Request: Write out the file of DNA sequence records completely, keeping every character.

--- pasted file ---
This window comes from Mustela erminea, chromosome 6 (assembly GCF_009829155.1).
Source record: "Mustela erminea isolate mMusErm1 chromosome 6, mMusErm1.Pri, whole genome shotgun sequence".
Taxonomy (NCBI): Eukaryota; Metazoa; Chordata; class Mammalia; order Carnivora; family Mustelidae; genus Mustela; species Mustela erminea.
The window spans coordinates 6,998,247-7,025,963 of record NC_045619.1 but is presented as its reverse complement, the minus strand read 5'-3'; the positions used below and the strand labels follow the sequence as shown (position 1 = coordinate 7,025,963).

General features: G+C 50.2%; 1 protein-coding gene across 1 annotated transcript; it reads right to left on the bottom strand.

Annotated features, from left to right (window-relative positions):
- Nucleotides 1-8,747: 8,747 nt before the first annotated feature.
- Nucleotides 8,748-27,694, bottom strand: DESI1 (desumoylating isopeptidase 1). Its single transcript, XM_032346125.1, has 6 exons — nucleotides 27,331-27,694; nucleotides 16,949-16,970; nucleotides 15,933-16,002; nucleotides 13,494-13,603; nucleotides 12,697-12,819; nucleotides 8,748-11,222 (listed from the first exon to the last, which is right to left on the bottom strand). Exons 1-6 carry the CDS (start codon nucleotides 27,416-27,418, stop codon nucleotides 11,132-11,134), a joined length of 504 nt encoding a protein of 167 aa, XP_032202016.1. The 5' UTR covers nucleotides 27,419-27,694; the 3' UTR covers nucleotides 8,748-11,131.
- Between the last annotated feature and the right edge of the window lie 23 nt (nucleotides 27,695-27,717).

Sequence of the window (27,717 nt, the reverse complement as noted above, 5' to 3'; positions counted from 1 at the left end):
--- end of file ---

This window comes from Mustela erminea, chromosome 6 (assembly GCF_009829155.1).
Source record: "Mustela erminea isolate mMusErm1 chromosome 6, mMusErm1.Pri, whole genome shotgun sequence".
Taxonomy (NCBI): Eukaryota; Metazoa; Chordata; class Mammalia; order Carnivora; family Mustelidae; genus Mustela; species Mustela erminea.
The window spans coordinates 6,998,247-7,025,963 of record NC_045619.1 but is presented as its reverse complement, the minus strand read 5'-3'; the positions used below and the strand labels follow the sequence as shown (position 1 = coordinate 7,025,963).

General features: G+C 50.2%; 1 protein-coding gene across 1 annotated transcript; it reads right to left on the bottom strand.

Annotated features, from left to right (window-relative positions):
- Nucleotides 1-8,747: 8,747 nt before the first annotated feature.
- Nucleotides 8,748-27,694, bottom strand: DESI1 (desumoylating isopeptidase 1). Its single transcript, XM_032346125.1, has 6 exons — nucleotides 27,331-27,694; nucleotides 16,949-16,970; nucleotides 15,933-16,002; nucleotides 13,494-13,603; nucleotides 12,697-12,819; nucleotides 8,748-11,222 (listed from the first exon to the last, which is right to left on the bottom strand). Exons 1-6 carry the CDS (start codon nucleotides 27,416-27,418, stop codon nucleotides 11,132-11,134), a joined length of 504 nt encoding a protein of 167 aa, XP_032202016.1. The 5' UTR covers nucleotides 27,419-27,694; the 3' UTR covers nucleotides 8,748-11,131.
- Between the last annotated feature and the right edge of the window lie 23 nt (nucleotides 27,695-27,717).

Sequence of the window (27,717 nt, the reverse complement as noted above, 5' to 3'; positions counted from 1 at the left end):